The Takeoff Was Aborted, The Airplane Continued To The Runway End, And Subsequently Departed

Location: Lansing, WV Accident Number: ERA21FA377
Date & Time: September 26, 2021, 10:09 Local Registration: N3342L
Aircraft: Beech C23 Injuries: 3 Fatal
Flight Conducted Under: Part 91: General aviation – Personal

On September 26, 2021, at 1009 eastern daylight time, a Beech C-23, N3342L, was substantially damaged when it was involved in an accident in Lansing, West Virginia. The private pilot and two passengers were fatally injured. The airplane was operated as a Title 14 Code of Federal Regulations Part 91 personal flight.

The airplane departed New River Gorge Airport (WV32). The airport owner, his brother, and a neighbor witnessed the accident. They each provided statements and their versions of events were consistent throughout. The airplane had been parked at the airport in front of the owner’s hangar all weekend. One the day of the accident (Sunday), the pilot and two passengers arrived, loaded their luggage and camping gear, and the airplane started and taxied from its mid-field parking spot to the approach end of runway 22, which was 2,950 ft long at a 1,720 ft elevation.

According to the witnesses, the airplane “powered up” and accelerated. When the airplane reached the point where “airplanes usually lift off,” it continued accelerating down runway 22. The takeoff was aborted, the airplane continued to the runway end, and subsequently departed from runway 04.

One witness said, “I thought he would take off this time.” Instead, the airplane continued to accelerate until engine power was reduced, and the takeoff was aborted. The airplane continued to the departure end of runway 04, turned around, and began to takeoff from runway 22. One witness stated that as the airplane approached the departure end, “…he was going too fast to stop at the end of the runway but not fast enough to take off.”

According to the airport owner, the airplane lifted off “maybe” 800 ft before the departure end of the runway, cleared the trees at the departure end, and flew over Mill Creek which ran below and perpendicular to the runway. The terrain on the opposite bank was higher than the runway and included mature trees. The owner said, “I thought he might make it…” over the trees, but instead the airplane banked steeply left, and disappeared below the trees. He estimated the bank angle was 45° and said that the engine sound was smooth and continuous from engine start until the sound of impact.

The pilot held a private pilot certificate with ratings for airplane single engine land and instrument airplane. Examination of his logbook revealed 395.7 total hours of flight experience logged, with an estimated 312 hours of experience in the accident airplane make and model. The reported weather conditions at an airport located about 18 miles south of the accident site resulted in an estimated density altitude at WV32 of 1,845 ft.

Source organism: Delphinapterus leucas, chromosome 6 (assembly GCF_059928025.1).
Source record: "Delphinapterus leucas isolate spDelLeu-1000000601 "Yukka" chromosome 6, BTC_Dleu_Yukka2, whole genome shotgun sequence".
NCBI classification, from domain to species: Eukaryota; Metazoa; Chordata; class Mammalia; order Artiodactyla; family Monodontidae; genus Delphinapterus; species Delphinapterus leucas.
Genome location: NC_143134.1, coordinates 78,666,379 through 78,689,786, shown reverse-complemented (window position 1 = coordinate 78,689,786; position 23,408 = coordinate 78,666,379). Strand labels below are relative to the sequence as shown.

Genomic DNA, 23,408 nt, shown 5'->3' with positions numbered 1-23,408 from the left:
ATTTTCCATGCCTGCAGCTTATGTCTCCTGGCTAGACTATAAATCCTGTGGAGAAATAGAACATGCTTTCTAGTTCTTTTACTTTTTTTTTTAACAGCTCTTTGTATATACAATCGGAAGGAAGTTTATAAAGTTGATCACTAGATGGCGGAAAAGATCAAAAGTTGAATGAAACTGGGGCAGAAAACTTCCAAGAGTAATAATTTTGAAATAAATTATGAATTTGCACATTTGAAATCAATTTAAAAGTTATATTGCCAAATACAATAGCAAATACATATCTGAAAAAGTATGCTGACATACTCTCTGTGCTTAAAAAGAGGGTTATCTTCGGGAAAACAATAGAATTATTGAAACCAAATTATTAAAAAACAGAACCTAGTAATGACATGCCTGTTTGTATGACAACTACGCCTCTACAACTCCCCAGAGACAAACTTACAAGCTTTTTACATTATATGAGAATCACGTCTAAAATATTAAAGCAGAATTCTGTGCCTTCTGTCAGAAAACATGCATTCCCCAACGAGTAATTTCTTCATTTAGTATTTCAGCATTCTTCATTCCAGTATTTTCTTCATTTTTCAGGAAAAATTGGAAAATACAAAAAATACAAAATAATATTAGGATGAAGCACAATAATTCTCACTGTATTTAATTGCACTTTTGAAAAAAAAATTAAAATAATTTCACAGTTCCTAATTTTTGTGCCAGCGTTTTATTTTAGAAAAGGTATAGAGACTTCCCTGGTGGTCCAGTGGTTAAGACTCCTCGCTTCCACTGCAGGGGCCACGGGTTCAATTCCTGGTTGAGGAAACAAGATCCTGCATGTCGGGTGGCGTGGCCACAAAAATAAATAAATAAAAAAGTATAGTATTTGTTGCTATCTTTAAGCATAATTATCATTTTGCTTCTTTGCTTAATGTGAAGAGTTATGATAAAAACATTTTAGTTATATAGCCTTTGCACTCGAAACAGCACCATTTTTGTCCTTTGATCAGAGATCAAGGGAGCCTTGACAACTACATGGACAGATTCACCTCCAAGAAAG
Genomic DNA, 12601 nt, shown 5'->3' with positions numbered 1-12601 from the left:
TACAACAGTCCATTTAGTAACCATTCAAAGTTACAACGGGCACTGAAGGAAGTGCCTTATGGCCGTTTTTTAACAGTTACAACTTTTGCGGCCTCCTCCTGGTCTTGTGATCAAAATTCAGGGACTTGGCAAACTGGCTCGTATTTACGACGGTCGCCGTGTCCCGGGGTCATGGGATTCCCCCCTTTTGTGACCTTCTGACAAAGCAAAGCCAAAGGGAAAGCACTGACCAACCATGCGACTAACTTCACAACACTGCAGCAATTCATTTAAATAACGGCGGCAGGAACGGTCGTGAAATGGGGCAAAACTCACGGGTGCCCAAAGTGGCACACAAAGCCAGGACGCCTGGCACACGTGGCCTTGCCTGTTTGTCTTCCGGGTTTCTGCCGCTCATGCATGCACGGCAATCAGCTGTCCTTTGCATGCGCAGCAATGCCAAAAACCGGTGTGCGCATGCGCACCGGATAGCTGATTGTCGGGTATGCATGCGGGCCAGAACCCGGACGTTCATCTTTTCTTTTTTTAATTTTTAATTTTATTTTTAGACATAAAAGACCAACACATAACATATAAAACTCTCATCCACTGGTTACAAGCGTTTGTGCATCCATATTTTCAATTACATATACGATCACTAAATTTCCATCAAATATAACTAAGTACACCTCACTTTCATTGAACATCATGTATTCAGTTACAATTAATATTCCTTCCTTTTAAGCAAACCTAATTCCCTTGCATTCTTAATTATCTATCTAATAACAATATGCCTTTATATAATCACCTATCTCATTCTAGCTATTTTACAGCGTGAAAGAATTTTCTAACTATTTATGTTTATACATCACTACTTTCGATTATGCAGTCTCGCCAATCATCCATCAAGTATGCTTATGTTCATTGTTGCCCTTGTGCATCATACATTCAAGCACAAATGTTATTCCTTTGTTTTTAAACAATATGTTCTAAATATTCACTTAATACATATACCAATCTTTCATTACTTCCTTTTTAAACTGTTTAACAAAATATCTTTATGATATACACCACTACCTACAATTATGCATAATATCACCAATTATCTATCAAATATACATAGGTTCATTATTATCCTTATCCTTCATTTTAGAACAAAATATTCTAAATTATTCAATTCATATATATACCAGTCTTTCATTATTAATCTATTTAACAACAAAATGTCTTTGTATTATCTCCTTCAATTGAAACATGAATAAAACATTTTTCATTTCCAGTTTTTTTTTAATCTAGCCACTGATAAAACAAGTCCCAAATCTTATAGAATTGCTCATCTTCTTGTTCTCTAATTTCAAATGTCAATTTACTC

The airplane came to rest on the opposite side of Mill Creek about 880 ft south of the departure end of runway 22. The initial tree strike was in a treetop about 60 ft above the ground and uphill from where the airplane came to rest. The wreckage path was about 75 ft long and oriented 090°. Several pieces of angularly cut wood were found along the wreckage path. The main wreckage came to rest upright and faced about 090°, and all major components were accounted for at the scene. The engine was dislodged from its mounts, rested inverted, and the propeller spinner displayed tortional twisting. The two propeller blades showed similar spanwise bending and leading-edge gouging. The firewall, instrument panel, windshield posts, and cockpit floor were destroyed by impact. The windscreen was separated.

The leading edges of both wings were crushed aft in compression, and the skin of the right wing outboard of the right main landing gear was separated and found uphill from the main wreckage. The right aileron remained attached to the separated section. The cockpit and cabin area roof and floor areas were deformed by impact. Flight control cable continuity was established for all flight controls.

The engine crankshaft was rotated through the vacuum pump drive. Engine continuity was established through the accessory section to the powertrain and valvetrain. Compression was confirmed using the thumb method. The magnetos each produced spark at all leads. The spark plugs displayed minimal normal wear signatures. Fuel was observed at the fuel pump and the carburetor. The carburetor fuel inlet screen was clean and absent of debris. The maximum allowable gross weight of the airplane was 2,450 lbs. and the calculated useful load of the accident airplane was 862.4 lbs.

The luggage and camping gear onboard the airplane was weighed with a bathroom scale and the total cargo weight was 253 lbs. The estimated occupant weight combined with the cargo weight was an estimated 813 lbs. Total fuel weight was estimated at either 193 lbs (32 gallons) or 83 lbs (14 gallons) based on full tanks (60 gallons) or 2/3 tanks (40 gallons) at departure from the airplane’s home base. No fuel was added at WV32.

Based on the C23 Pilot’s Operating Handbook, Take-Off Distance – Hard Surface performance chart, and the following conditions: max gross weight of 2,450 lbs., density altitude of 1,845 ft, headwind of 4 knots, and a temperature 15°C, the interpolated ground roll was 1,280’ and the distance to clear a 50 ft obstacle was 2,239 feet. The liftoff speed was 65 knots and 74 knots at 50 ft. Stall speed with flaps UP and 45° bank was 74 knots.